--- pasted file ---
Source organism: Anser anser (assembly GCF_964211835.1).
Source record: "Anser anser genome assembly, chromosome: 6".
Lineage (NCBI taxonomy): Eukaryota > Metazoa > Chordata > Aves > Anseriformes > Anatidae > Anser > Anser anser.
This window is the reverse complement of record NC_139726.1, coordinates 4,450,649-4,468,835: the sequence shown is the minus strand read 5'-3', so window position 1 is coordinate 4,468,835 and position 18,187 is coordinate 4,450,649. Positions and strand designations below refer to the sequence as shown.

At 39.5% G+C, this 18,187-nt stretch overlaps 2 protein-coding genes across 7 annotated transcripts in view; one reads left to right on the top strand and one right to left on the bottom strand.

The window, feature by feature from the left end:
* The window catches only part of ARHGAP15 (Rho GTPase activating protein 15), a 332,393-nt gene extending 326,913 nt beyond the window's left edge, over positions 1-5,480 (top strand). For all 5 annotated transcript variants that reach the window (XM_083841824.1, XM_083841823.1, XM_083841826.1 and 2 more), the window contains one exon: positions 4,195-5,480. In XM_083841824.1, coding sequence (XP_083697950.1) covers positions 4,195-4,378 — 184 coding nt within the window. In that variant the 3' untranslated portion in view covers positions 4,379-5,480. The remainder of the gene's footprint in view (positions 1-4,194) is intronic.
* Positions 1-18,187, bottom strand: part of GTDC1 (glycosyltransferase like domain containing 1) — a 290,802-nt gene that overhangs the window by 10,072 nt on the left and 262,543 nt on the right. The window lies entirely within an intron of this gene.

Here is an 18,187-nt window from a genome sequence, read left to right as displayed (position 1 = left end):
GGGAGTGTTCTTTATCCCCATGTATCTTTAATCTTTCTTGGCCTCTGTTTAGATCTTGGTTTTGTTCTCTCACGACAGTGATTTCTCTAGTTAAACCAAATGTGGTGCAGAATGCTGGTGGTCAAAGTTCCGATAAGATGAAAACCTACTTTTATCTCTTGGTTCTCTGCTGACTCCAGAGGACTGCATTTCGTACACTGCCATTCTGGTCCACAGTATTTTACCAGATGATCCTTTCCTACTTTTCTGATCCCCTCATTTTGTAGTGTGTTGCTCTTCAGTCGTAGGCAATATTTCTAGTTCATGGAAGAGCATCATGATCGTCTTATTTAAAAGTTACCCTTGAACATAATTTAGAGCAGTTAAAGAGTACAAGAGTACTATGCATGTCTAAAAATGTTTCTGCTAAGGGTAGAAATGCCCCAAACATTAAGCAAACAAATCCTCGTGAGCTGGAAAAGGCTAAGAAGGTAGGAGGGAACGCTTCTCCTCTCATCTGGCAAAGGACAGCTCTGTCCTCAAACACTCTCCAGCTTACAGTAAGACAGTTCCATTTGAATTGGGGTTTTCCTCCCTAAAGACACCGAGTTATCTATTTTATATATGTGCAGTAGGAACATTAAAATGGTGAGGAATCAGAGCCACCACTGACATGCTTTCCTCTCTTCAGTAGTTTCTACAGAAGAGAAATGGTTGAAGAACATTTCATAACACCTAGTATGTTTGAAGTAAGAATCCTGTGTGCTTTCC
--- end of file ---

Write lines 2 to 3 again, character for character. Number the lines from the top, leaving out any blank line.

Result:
Source record: "Anser anser genome assembly, chromosome: 6".
Lineage (NCBI taxonomy): Eukaryota > Metazoa > Chordata > Aves > Anseriformes > Anatidae > Anser > Anser anser.